Forensic Science utilizes scientific principles to support or negate theories surrounding physical evidence found at a crime scene. As such, Forensic scientists analyze evidence gathered or received from crime scenes and present their findings based the results of their analyses.
A forensic science job description may appear distinctly different depending on the area of forensic science being practiced. This is because forensic science is a rather broad field and thus encompasses a number of specialties, all of which are rooted in the natural sciences.
Forensic science work generally involves one or more areas of science:
Chemistry: Involves the study of paint, chemicals, and similar substances and compounds
Biology: Involves trace and DNA evidence, including blood, hair, fibers, etc.
Drugs/toxicology: Involves testing for the presence or absence of drugs, alcohol and poisons in blood, urine, and tissues samples
It may also involve specific subspecialties of forensic science, such as botany, anthropology, and odontology (dentistry).
A forensic scientist may therefore take on one or more of the following forensic science jobs:
Questioned documents examiner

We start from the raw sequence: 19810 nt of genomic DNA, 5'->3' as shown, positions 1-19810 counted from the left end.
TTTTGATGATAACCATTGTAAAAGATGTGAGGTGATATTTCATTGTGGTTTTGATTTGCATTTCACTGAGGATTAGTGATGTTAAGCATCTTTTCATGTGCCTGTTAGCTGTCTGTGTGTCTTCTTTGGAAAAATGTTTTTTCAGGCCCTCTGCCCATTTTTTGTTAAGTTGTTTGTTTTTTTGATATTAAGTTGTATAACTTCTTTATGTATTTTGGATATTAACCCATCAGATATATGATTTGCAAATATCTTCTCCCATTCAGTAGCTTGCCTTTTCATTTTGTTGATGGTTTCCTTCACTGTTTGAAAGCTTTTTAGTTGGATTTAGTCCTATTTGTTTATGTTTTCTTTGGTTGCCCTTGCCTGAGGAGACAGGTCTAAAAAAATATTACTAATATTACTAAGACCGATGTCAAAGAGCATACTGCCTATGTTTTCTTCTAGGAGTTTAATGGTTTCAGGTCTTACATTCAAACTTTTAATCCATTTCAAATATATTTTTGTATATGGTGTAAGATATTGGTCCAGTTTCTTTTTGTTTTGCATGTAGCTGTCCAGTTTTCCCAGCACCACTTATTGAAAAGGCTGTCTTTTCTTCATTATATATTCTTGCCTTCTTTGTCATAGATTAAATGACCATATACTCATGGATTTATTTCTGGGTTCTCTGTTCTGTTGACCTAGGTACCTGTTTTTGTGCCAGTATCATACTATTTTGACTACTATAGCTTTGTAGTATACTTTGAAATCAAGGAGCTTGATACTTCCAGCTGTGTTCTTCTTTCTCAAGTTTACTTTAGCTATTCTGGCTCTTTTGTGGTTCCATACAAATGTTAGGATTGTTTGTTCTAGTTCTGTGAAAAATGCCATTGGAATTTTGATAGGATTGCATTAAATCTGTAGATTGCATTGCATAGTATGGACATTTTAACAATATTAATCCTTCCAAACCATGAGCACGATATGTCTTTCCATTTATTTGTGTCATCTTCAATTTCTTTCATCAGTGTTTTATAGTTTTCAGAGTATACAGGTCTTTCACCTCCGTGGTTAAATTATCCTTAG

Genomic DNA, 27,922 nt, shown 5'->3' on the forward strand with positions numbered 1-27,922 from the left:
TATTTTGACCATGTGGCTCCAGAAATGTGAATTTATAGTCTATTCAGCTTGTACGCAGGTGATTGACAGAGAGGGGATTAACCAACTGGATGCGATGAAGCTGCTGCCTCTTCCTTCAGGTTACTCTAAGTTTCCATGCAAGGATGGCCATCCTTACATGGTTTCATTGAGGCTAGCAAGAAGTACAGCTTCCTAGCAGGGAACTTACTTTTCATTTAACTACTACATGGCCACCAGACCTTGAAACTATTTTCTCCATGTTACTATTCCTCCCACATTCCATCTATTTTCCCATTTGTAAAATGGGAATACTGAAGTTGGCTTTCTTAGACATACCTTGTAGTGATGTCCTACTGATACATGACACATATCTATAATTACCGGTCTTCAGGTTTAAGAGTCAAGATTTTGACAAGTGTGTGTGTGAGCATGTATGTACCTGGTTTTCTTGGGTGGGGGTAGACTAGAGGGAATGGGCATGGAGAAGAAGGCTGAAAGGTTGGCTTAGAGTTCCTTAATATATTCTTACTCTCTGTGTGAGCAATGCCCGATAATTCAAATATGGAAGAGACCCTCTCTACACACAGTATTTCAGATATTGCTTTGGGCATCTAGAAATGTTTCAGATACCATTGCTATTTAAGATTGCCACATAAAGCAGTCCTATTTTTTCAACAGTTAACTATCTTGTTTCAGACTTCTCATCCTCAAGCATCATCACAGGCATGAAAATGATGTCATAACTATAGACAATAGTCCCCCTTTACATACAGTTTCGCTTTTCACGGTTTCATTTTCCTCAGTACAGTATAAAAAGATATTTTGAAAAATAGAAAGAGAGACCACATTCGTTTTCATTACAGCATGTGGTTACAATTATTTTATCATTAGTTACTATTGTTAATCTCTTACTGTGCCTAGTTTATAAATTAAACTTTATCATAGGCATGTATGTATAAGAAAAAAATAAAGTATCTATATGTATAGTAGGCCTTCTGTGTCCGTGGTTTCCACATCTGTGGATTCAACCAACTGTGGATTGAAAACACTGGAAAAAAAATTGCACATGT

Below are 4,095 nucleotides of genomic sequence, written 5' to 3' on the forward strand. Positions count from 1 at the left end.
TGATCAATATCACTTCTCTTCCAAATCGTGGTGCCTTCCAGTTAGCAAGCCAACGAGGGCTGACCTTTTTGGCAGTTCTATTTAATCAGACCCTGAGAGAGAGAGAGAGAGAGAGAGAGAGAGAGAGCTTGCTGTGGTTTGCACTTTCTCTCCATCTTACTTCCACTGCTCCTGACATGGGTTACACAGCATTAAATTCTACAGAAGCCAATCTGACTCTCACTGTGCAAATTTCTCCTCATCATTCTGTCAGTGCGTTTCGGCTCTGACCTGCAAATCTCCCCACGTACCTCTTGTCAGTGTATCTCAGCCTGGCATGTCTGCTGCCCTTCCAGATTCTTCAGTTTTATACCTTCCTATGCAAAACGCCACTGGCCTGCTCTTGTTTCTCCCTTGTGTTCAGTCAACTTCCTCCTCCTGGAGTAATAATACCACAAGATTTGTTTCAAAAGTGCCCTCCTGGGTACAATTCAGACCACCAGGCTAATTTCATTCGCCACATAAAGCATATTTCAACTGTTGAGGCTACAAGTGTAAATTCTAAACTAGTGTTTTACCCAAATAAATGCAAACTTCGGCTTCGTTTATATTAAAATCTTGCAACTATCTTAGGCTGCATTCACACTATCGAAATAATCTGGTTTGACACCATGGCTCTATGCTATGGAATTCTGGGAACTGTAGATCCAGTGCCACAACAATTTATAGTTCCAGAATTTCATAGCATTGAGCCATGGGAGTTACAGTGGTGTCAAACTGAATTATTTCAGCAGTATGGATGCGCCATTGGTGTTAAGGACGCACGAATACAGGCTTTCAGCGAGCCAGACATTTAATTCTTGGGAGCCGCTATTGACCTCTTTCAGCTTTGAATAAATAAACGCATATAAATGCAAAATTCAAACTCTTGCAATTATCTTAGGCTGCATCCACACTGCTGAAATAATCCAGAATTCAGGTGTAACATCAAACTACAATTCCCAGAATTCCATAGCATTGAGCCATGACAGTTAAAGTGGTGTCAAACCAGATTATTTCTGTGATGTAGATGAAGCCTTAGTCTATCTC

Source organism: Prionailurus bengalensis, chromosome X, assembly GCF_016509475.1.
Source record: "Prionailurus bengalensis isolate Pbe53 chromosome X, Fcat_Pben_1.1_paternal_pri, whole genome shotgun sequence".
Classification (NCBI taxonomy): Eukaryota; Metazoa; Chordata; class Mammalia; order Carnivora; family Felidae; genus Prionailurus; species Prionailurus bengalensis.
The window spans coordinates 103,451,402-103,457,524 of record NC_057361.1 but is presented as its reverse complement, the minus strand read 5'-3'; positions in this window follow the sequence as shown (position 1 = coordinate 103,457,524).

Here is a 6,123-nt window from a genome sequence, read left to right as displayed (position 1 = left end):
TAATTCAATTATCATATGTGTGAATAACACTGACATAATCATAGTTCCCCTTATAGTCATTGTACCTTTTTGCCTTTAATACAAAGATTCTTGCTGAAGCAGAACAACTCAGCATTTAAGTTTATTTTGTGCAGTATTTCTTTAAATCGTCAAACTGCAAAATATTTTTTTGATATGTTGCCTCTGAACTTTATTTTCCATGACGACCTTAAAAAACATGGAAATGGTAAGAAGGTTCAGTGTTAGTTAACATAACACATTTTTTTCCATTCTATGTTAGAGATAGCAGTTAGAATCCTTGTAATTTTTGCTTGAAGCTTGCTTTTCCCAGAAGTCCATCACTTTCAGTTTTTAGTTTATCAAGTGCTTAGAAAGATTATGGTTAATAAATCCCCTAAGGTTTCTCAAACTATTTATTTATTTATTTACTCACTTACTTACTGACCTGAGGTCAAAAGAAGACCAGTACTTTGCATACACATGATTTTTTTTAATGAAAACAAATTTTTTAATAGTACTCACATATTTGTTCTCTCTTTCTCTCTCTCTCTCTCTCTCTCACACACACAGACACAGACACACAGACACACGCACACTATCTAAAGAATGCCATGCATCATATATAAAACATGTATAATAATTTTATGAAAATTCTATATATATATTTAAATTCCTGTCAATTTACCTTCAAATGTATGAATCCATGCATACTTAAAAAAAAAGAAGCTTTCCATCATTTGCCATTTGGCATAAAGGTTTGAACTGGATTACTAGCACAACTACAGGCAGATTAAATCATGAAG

Trace evidence analyst
The job duties of a forensic scientist may vary according to the field of interest or specialty, but they all have one thing in common: they identify and interpret physical evidence collected from a crime scene.
Forensic scientists generally perform their work inside the forensic or crime laboratory, where they are responsible for comparing and interpreting the physical evidence that was retrieved by crime scene investigators at the scene of the crime. In specific circumstances, forensic scientists may be required at the scene of a crime, usually when the methods or techniques surrounding the collection or preservation of the physical evidence are in question.
Read this in our Instagram page too at:siraj_muhmd_khan
The post Forensic Science appeared first on siraj muhmd khan.